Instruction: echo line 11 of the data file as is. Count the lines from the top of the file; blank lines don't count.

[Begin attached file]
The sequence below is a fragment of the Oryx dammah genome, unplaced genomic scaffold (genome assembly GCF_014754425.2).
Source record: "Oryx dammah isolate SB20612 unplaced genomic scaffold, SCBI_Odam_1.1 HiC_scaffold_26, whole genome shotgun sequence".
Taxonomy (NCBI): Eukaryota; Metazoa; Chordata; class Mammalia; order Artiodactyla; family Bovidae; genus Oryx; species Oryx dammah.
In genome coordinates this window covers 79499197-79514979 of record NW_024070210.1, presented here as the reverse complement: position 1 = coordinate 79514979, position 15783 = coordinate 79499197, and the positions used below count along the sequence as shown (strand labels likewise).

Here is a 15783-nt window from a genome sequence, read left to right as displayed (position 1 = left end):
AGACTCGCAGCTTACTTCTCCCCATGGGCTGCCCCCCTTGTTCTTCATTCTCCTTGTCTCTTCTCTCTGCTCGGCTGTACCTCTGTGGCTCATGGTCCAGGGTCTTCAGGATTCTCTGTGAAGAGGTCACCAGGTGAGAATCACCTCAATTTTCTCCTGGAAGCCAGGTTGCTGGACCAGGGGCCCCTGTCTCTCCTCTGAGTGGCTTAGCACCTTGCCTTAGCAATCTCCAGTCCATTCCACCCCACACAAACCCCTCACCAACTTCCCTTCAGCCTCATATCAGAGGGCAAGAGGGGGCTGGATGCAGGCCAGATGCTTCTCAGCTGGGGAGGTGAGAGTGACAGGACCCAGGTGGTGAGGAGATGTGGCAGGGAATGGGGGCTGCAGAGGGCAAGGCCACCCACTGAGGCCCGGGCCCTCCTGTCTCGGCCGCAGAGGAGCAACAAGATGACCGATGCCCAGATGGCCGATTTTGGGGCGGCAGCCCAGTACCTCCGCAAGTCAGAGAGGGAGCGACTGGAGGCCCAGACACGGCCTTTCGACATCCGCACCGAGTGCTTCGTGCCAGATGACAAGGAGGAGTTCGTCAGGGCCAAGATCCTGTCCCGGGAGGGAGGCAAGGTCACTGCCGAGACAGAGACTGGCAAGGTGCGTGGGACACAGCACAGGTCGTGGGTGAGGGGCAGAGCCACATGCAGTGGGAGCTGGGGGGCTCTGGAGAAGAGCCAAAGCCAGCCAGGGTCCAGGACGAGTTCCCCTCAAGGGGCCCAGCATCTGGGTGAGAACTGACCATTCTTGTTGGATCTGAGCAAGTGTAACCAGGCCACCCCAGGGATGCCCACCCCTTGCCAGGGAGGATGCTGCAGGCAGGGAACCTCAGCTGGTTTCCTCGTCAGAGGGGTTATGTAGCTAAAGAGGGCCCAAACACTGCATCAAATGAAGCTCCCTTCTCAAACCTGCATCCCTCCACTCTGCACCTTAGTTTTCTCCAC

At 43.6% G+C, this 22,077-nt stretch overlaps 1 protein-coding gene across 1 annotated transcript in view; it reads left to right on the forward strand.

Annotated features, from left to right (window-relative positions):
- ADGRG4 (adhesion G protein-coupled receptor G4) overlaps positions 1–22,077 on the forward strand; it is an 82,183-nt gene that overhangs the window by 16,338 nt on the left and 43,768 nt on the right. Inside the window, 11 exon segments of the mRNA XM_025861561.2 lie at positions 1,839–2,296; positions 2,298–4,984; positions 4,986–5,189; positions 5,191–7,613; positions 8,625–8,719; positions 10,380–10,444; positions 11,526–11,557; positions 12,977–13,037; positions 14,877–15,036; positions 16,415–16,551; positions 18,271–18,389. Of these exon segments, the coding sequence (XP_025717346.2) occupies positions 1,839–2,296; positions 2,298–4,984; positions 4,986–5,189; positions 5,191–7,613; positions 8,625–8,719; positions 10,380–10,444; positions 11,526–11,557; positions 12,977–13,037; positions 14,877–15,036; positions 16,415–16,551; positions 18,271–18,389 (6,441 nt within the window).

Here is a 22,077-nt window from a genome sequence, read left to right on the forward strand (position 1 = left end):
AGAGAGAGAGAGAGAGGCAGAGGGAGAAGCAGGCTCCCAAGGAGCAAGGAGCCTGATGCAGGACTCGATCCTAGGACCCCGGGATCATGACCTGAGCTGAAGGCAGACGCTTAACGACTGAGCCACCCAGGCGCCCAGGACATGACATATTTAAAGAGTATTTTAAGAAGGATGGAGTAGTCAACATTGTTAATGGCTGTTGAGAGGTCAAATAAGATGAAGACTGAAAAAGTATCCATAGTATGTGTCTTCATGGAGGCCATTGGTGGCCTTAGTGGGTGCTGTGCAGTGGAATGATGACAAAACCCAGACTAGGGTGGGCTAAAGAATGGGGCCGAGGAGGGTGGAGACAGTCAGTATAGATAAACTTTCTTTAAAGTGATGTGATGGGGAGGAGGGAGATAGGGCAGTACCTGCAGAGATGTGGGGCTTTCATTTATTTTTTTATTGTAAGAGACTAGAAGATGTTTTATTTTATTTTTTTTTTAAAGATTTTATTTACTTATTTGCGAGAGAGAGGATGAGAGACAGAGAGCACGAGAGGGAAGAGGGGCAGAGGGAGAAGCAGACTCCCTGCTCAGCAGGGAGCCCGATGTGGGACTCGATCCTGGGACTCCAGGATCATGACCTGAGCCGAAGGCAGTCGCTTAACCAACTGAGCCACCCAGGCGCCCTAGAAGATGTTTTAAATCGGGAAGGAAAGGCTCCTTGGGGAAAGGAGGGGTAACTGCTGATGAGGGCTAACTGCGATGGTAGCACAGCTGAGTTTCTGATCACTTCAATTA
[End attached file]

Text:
AGAGAGAGAGAGAGAGGCAGAGGGAGAAGCAGGCTCCCAAGGAGCAAGGAGCCTGATGCAGGACTCGATCCTAGGACCCCGGGATCATGACCTGAGCTGAAGGCAGACGCTTAACGACTGAGCCACCCAGGCGCCCAGGACATGACATATTTAAAGAGTATTTTAAGAAGGATGGAGTAGTCAACATTGTTAATGGCTGTTGAGAGGTCAAATAAGATGAAGACTGAAAAAGTATCCATAGTATGTGTCTTCATGGAGGCCATTGGTGGCCTTAGTGGGTGCTGTGCAGTGGAATGATGACAAAACCCAGACTAGGGTGGGCTAAAGAATGGGGCCGAGGAGGGTGGAGACAGTCAGTATAGATAAACTTTCTTTAAAGTGATGTGATGGGGAGGAGGGAGATAGGGCAGTACCTGCAGAGATGTGGGGCTTTCATTTATTTTTTTATTGTAAGAGACTAGAAGATGTTTTATTTTATTTTTTTTTTAAAGATTTTATTTACTTATTTGCGAGAGAGAGGATGAGAGACAGAGAGCACGAGAGGGAAGAGGGGCAGAGGGAGAAGCAGACTCCCTGCTCAGCAGGGAGCCCGATGTGGGACTCGATCCTGGGACTCCAGGATCATGACCTGAGCCGAAGGCAGTCGCTTAACCAACTGAGCCACCCAGGCGCCCTAGAAGATGTTTTAAATCGGGAAGGAAAGGCTCCTTGGGGAAAGGAGGGGTAACTGCTGATGAGGGCTAACTGCGATGGTAGCACAGCTGAGTTTCTGATCACTTCAATTA